Trimming Question - Forsythia

Discussion in 'Landscape Architecture and Design' started by Lawn-Scapes, Oct 29, 2001.

  1. Lawn-Scapes

    Lawn-Scapes LawnSite Silver Member
    Posts: 2,810

    I don't do much trimming so forgive me...

    A customer wants me to trim a row of Forsythia (sp?). It's 90' long by 8-9' high by about 7-8' wide. I know this is not the right time to trim and blossoms will be reduced in the Spring but they want it done. How long should this take to do? I will be solo, using 40" hedge-trimmer and an attachment trimmer (the pivoting one for line-trimmers). I will be taking off approximately 20-25% from sides and top, rounding it. The clippings will be carted to the woods in thier backyard.

    I'm figuring 4-5 hours. Should it take less. I don't want to overcharge... $200-$250

    Any help would be greatly appreciated.
     
  2. Runner

    Runner LawnSite Fanatic
    Posts: 13,494

    That price sounds real fair, because you need to be careful on your time estimate. This sounds a bit conservative. If your taking about 25% off, that's aLOT of material! Remember you will be doing alot of ladder moving and such. And cleanup is never real easy at that height. Are you doing this alone, or will you have some help?
     
  3. TSG, I moved your thread over to the Landscape forum where it should get more views and a better response.
     
  4. Lawn-Scapes

    Lawn-Scapes LawnSite Silver Member
    Posts: 2,810

    Thanks Runner...

    If I understood you correctly... You think the pricing is fair (to both me and the customer)... but I may be a little conservative in the time estimated?

    Yes.. it will be me, myself and I doing this :(

    You think it may take longer?
     
  5. Lawn-Scapes

    Lawn-Scapes LawnSite Silver Member
    Posts: 2,810

    Anyone else???
     
  6. gene gls

    gene gls LawnSite Gold Member
    Posts: 3,213

    Chop,Chop,Chop!!!!

    I would add another hour and another $50.00. If this is a regular customer and you have a chance of trimming this hedge again next year I would reach in with hand prunners and clip off a few of the big old heads near the center of each bush to create new lower growth and reduce the forced buldging effect on the top growth. These bushes grow very fast, 2' new growth is commom. By trimming heavy now may encourage larger blossoms on the remaning bush next season.

    Gene
     
  7. Lawn-Scapes

    Lawn-Scapes LawnSite Silver Member
    Posts: 2,810

    Thanks Gene.

    By trimming "off a few of the big old heads near the center" ...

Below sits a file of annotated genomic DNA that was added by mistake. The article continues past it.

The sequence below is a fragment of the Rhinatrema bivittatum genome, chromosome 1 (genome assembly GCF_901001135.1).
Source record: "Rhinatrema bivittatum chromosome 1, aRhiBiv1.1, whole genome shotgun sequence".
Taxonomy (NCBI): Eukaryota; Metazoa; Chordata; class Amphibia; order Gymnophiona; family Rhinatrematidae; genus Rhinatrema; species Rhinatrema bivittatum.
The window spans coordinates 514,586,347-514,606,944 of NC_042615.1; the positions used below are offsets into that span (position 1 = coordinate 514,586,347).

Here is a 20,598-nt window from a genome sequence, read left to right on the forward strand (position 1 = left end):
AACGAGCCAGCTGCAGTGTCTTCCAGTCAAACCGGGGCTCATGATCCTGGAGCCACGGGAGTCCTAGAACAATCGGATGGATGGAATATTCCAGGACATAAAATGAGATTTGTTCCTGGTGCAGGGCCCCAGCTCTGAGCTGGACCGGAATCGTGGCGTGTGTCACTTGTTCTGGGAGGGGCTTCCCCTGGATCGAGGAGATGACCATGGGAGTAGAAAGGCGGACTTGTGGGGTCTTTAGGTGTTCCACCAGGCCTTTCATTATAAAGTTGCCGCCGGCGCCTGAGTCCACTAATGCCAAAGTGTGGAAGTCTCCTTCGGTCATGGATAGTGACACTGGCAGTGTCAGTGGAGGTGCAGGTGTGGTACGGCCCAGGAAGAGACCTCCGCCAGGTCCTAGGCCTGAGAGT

This is in addition to the shaping.. right?

    Will this create noticeable holes on top?
     
  8. bobbygedd

    bobbygedd LawnSite Fanatic
    from NJ
    Posts: 10,178

    ive trimmed my share of forsythia, and 5 hrs seems like alot. the trimming on these is not so crytical as when trimming yews or something u can get a good tight shape on. the worse part about it is alot of cleanup, but if u r dumping on site, just bring a tarp and drag it into the woods. now, if u decide to get down on your hands and knees and pull out the hand pruners for those "thick" shoots near the bottom or lower middle, now youre talking time. have fun, i love trimming
     
  9. KerryB

    KerryB LawnSite Senior Member
    Posts: 661

    Why do customers always want these bushes cut in an improper manner. Sorry guys but this bush should be left to its natural shape and only about 1/3 of the oldest wood should be cut to the ground. You can tip the longest branches and suckers to maintain shape. But most people want to have them sheared like a compacta holly.
    Sorry just venting I like to see plants left to their natural shape as much as possible. Just remember if you cut off last years wood you cut off this springs flowers.
    As for the time and price I think your ok. Maybe a little on the conservative side.
     
  10. Craig Turf Management

    Craig Turf Management LawnSite Senior Member
    Posts: 354

    I'm with the doctor on this one. As far as forsythia is concerned, I prefer to thin the plant and leave it as natural as possible, rather than round or square it off. Will your client allow you to prune this shrub correctly? A large part of our job is educating our clients.
    Take care, Bill!
     

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